Savings accounts are a way to put money aside for longer-term use than checking accounts. In return for "lending" your money to the bank, savings accounts usually pay you a nominal amount of interest, which is an easy way to earn a few extra dollars over time.
Most savings accounts have a minimum balance requirement, which is typically higher than the minimum balance required for a checking account.
It is also somewhat harder to spend the money that's in your savings account. You cannot write checks out of a savings account, or connect the account directly to your debit card for making purchases. You can only access funds by withdrawing them at a branch or ATM, or by transferring money into your checking account. In addition, the federal government limits the number of withdrawals you can make from a savings account to no more than six per month, and banks are required to impose a penalty for any withdrawals beyond that.
Learning to save
You might only think of "savings" as putting aside money for a house or retirement – maybe things far in the future for you – but having some money set aside is important for big purchases or unexpected expenses. What if your car breaks down? Car repairs or a new vehicle will be expensive. What if you break your leg? That hospital visit will cost money, and maybe you won't be able to work for a few weeks. You want to have money on hand for emergencies. Savings can also be helpful for things like a vacation, a nice dinner out, or holiday gifts.
It's important to get into the habit of saving as early as possible, especially if you have a job. That doesn't mean you should just pay your bills and put the rest of your paycheck in savings, but you should aim for a goal that is reasonable for you. If putting 10% of your paycheck in savings doesn't allow you to meet your other expenses, maybe try 5%, or start out with a flat amount like just $10 per paycheck. Or try this: Have your paycheck direct-deposited into your checking account, and set up an automatic transfer from your checking account into your savings account – pay yourself first! That way, it's almost like that money was never even in your checking account, so you won't be tempted to spend first and save later.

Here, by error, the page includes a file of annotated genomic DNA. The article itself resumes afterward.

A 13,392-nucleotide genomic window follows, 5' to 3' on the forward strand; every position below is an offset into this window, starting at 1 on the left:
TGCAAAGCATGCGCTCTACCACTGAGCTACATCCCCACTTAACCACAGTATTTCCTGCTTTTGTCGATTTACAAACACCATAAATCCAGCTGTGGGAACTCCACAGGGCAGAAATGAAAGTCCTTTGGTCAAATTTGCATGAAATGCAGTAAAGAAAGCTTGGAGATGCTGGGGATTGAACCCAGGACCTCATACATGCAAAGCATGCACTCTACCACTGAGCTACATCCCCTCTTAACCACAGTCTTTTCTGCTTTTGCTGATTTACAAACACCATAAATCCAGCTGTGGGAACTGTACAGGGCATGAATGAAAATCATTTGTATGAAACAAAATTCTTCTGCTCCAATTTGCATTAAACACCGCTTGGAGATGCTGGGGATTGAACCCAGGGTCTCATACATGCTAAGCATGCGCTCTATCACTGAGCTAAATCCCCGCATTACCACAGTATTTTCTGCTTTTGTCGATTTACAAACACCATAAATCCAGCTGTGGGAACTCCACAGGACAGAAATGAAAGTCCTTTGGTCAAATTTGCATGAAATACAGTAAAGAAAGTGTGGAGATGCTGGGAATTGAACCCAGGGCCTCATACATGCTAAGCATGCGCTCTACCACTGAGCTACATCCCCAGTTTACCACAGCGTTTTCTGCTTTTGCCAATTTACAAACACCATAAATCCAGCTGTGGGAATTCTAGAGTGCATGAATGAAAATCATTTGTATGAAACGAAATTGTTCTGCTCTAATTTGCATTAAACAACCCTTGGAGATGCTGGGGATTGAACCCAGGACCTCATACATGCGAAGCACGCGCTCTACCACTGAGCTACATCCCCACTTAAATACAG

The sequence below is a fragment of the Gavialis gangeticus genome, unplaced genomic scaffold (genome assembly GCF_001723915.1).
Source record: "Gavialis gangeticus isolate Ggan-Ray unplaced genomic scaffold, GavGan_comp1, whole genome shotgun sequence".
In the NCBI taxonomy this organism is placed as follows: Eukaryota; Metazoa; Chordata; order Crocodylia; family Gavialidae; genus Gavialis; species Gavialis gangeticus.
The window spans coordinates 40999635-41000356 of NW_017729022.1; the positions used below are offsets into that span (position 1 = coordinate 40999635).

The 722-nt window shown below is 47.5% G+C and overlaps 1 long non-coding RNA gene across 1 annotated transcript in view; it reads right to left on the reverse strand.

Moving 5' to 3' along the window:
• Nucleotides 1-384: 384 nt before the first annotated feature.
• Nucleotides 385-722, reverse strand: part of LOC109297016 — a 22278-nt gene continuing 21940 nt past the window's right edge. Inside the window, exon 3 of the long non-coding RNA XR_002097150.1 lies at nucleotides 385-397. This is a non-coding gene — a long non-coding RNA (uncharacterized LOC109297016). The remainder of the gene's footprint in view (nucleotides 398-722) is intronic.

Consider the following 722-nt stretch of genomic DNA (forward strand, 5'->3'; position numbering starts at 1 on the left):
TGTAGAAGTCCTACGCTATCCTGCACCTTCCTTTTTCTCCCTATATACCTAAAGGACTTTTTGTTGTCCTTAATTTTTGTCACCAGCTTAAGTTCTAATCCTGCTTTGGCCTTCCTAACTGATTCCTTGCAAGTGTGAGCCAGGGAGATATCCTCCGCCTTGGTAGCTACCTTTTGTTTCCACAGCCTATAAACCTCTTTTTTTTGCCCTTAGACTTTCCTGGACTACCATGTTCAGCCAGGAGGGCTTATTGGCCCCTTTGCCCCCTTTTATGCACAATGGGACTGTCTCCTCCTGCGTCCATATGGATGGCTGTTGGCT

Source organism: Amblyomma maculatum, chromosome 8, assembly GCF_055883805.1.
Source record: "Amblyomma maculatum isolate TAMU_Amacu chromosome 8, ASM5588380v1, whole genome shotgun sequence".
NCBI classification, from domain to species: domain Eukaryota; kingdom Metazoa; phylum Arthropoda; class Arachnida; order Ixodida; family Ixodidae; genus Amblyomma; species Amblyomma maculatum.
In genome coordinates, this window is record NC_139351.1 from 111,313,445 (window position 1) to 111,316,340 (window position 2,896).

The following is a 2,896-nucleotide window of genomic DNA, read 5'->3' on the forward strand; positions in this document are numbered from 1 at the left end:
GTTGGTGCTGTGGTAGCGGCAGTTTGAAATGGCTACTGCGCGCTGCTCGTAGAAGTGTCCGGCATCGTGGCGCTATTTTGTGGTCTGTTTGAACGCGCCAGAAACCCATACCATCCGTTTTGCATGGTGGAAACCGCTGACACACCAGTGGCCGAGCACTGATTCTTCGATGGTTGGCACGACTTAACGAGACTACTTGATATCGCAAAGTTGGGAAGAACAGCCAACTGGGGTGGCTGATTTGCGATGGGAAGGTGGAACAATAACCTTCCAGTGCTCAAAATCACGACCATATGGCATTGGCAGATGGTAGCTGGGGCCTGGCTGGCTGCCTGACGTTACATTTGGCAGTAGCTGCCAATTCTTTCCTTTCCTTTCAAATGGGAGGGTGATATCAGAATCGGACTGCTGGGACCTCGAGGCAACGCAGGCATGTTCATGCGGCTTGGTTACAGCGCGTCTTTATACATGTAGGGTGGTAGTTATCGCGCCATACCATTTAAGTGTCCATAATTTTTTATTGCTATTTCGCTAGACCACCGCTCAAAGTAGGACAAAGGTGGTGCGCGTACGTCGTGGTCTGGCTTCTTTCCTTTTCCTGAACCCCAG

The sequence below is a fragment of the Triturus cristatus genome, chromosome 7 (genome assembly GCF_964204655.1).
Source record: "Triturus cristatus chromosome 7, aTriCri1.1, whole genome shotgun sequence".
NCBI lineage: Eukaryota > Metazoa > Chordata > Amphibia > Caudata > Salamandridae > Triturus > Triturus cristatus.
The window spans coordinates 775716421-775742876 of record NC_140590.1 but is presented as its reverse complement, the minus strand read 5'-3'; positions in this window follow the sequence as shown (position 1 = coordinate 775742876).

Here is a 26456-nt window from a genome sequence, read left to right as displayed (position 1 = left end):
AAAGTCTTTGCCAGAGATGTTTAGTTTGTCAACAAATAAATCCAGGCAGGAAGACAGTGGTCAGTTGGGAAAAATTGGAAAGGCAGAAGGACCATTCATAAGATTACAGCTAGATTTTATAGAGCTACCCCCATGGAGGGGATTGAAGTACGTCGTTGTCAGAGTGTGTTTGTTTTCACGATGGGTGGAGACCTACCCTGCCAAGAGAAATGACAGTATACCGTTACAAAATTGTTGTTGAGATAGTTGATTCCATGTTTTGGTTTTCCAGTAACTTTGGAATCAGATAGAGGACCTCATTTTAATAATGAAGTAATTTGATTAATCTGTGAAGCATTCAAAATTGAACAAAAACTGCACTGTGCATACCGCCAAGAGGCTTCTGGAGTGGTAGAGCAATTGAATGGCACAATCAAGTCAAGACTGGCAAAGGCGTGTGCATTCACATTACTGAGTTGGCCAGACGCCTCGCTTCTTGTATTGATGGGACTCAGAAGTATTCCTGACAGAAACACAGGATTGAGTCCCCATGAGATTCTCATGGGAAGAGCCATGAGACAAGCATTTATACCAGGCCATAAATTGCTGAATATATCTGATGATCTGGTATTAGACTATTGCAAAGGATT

You should not use your savings account as a backup checking account for everyday spending; once the money is in your savings account, you should "forget" about it unless you have an actual need for it. Even putting aside $10 a week or half of your birthday/graduation money will add up over time. And money in your savings account will earn interest based on the balance – the higher the balance, the more interest you'll earn. Free money!
Choosing a savings account
A savings account might be a good option for you if you want to get into the habit of saving, even if you don’t have a lot to put aside right now. Some banks also offer savings account specials for students, with lower minimum balance requirements.
It will likely be useful to have your checking and savings accounts at the same bank or credit union, for ease of transferring funds into (or out of) your savings account.
- What is the minimum amount to open the account?
- Is there a minimum balance requirement? What are the fees if I fall below it?
- Are there other account fees?
- Can I set up automatic transfers from my checking account to my savings account?
- Can my savings account provide overdraft protection for my checking account? What are the fees for this?